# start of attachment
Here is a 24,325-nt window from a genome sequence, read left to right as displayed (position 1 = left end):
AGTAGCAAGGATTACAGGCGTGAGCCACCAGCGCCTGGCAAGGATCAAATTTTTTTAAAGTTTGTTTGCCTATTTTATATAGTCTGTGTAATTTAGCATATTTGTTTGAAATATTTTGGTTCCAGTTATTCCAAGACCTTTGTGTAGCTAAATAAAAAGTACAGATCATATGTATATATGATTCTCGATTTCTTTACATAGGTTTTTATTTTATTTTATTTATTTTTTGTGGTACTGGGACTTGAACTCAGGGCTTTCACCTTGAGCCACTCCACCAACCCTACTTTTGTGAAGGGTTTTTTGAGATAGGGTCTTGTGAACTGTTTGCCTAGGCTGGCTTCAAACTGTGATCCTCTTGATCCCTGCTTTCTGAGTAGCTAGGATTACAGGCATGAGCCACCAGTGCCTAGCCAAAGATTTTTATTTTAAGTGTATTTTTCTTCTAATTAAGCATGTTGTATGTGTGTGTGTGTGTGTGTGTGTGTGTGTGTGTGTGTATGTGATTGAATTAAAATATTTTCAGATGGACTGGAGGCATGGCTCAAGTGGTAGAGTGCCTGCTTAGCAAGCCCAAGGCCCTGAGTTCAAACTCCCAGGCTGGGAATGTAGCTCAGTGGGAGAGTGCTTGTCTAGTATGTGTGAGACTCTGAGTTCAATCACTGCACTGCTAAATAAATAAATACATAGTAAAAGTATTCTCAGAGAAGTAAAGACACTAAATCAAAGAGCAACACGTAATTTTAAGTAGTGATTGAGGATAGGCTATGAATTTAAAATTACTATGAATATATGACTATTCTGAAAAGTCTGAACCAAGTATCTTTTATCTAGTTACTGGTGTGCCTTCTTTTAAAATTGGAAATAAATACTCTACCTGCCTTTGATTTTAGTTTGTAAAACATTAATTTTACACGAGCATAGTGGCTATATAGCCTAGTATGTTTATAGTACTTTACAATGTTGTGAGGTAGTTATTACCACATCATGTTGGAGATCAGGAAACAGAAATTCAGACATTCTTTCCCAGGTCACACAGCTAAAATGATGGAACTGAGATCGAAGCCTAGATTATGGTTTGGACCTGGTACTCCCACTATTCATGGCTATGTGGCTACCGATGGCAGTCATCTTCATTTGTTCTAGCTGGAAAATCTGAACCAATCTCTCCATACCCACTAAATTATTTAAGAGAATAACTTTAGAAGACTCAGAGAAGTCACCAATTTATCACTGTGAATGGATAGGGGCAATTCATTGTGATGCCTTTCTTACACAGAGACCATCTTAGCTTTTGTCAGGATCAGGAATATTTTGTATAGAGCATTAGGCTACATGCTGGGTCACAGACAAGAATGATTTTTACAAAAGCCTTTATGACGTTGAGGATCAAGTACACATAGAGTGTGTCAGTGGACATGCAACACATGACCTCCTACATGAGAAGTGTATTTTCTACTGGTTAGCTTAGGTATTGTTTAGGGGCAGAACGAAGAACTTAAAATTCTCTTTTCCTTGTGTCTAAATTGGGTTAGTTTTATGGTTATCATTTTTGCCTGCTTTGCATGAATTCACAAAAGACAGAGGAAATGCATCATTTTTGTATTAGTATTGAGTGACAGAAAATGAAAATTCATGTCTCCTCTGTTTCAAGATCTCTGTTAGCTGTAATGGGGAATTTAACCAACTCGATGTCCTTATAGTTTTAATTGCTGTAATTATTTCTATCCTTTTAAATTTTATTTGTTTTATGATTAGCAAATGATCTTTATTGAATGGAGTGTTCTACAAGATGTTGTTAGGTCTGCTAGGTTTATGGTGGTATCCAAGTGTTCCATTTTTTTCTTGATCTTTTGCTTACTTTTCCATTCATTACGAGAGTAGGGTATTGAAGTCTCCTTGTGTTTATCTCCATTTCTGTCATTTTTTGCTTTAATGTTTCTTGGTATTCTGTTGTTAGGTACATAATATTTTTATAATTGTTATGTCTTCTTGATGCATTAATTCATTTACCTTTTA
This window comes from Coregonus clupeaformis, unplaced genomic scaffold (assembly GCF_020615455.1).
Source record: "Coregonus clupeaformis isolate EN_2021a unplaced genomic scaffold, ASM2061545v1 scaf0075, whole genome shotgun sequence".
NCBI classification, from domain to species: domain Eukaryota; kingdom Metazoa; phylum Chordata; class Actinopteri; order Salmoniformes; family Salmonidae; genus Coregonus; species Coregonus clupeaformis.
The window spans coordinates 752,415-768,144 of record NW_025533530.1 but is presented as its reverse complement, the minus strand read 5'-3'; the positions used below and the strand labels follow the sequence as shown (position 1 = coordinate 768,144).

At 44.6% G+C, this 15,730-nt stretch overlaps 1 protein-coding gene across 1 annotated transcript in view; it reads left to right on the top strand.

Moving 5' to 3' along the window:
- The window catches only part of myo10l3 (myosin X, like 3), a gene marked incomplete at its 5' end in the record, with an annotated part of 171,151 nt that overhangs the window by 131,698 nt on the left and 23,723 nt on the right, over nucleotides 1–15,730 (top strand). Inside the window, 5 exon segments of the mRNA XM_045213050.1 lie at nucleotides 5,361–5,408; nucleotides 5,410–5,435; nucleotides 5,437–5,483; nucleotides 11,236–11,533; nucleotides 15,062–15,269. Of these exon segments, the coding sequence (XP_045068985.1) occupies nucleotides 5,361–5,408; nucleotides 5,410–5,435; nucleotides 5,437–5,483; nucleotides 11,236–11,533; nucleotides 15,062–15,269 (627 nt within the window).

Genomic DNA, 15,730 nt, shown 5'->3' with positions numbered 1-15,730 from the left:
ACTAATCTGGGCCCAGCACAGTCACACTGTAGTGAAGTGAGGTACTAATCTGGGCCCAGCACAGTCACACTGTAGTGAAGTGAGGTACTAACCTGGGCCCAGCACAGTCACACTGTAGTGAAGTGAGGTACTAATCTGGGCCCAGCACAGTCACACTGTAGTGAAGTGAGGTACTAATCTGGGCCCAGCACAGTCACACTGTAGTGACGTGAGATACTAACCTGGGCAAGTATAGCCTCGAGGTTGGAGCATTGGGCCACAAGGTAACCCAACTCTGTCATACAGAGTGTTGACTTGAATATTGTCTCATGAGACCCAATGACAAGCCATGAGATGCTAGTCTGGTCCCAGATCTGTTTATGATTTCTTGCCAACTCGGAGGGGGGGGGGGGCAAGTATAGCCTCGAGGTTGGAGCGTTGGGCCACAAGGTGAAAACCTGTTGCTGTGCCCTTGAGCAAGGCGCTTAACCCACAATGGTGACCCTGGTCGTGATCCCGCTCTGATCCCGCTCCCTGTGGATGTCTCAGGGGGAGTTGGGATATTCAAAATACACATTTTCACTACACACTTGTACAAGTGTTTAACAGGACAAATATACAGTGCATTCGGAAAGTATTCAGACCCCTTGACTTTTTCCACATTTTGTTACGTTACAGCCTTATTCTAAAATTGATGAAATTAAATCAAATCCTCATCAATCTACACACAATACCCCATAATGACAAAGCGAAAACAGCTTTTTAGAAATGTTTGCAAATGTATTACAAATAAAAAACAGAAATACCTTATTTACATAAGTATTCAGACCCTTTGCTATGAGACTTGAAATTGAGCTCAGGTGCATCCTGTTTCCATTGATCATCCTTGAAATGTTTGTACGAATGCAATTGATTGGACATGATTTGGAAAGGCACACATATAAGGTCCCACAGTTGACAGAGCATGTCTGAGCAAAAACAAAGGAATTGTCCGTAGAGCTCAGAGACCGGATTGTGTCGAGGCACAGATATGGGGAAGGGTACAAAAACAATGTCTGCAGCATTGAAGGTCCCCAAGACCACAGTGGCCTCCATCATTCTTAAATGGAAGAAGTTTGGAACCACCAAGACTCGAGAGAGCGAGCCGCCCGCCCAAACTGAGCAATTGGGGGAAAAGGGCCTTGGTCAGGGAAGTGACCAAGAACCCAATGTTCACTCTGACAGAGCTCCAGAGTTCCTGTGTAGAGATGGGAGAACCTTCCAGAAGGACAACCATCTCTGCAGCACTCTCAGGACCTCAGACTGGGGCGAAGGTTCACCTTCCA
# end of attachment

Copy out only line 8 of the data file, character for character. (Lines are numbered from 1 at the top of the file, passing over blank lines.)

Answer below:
Moving 5' to 3' along the window: